clock menu more-arrow no yes

Filed under:

Giants vs. Saints 2016: What will be different from last season's game?

New, comments

Last years matchup was, as Jim Ross would say, a SLOBBERKNOCKER. Some things have changed, some have stayed the same, what will this weekend's matchup actually look like?

Matt Bush-USA TODAY Sports

It has been less than a full calendar year since the last time the New York Giants and New Orleans Saints matched up in the NFL regular season. Their game in New York in Week 2 of the 2016 season follows a game last November that took place on the fast turf in New Orleans. The game last year was quite a statement, though don’t expect similar results this time around.

In 2015, neither the Giants nor the Saints were very good. Each team had an impressively bad defense to boot; the Saints historically so. That made for one of the more exciting football games of the entire season, with a final score of 52-49 in favor of New Orleans.

No quarter produced fewer than 21 points. The fourth quarter saw the team’s combined for 31 points, including three touchdowns from the Giants. Eli Manning threw for 350 yards and six touchdowns and was somehow upstaged! Drew Brees topped 500 yards passing and collected seven touchdowns. It was an all-out air assault from both sides all game long. Neither defense could get a stop without the opposing offense turning the ball over.

In 2016, the rematch looks like it could follow a similar script on the surface. New Orleans enters off a loss but coming off of another great offensive explosion. It collected 34 points against the Oakland Raiders in Week 1, with Brees throwing for 423 yards, four touchdowns and no interceptions. Willie Snead and Brandin Cooks were responsible for most of the passing yards as Brees looked their ways a combined 18 times and connected 15 of those times.

The interesting thing about the Saints’ Week 1 performance though was how specifically great it was. Snead and Cooks were specifically great (along with Brees obviously). Really no one else on offense for the Saints was. New tight end Coby Fleener was invisible. The running game was ordinary. Michael Thomas had a nice first game in the pros, but it was nothing special. This was a two-man show.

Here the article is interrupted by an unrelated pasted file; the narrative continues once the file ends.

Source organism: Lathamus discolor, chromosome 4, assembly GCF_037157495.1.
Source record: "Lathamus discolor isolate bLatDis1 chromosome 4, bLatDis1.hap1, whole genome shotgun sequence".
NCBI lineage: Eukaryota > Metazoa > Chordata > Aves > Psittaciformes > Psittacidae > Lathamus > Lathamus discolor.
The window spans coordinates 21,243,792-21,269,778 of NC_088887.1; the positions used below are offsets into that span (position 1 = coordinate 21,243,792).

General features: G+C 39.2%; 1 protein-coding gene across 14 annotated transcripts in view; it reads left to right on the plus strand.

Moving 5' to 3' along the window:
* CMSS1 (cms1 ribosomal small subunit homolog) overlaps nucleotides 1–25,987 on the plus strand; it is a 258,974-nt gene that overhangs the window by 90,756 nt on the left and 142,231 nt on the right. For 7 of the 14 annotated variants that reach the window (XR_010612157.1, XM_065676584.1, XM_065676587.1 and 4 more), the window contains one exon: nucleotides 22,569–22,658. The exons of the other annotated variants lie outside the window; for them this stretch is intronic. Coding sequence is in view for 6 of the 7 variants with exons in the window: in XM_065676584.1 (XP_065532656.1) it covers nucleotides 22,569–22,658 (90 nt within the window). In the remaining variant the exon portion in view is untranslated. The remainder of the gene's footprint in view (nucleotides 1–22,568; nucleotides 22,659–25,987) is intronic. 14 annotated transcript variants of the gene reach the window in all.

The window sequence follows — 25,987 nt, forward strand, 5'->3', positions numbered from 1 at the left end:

The Giants should have no problem stopping a two-man show on defense. This group is clearly much more talented and much better than the unit that was thrown out in this matchup last season. The newcomers along the defensive line and in the secondary are leaps and bounds better than who New York was forced to turn to in 2015.

NY still has defensive questions, but it is in an area that New Orleans doesn’t look like it will be able to exploit. The linebackers for New York are underwhelming. They could realistically be picked apart by a dominant tight end or devastating receiving back, neither of which NO showed in Week 1. On the other hand, the Giants’ batch of cornerbacks are arguably as good as any in the conference. Just look at what they did to Dez Bryant and the Cowboys in their first game of the season.

Meanwhile, the Saints’ own defense looks just as bad as it did in 2015. It didn’t force a single turnover or register a sack against the Raiders. It also allowed a pretty epic fourth-quarter comeback that withered away the lead its offense had built. With cornerback Delvin Breaux now out with a broken bone in his leg, there is hardly a playmaker on the entire unit outside of Cameron Jordan. The New York Giants, with their new three-headed receiver attack, could run wild yet again on the Saints. Just don’t expect more than 100 combined points. Instead, it’s likely to be a comfortable win for the G-Men with little resistance for their offense and the ability to clamp down on defense to stop what the Saints do well.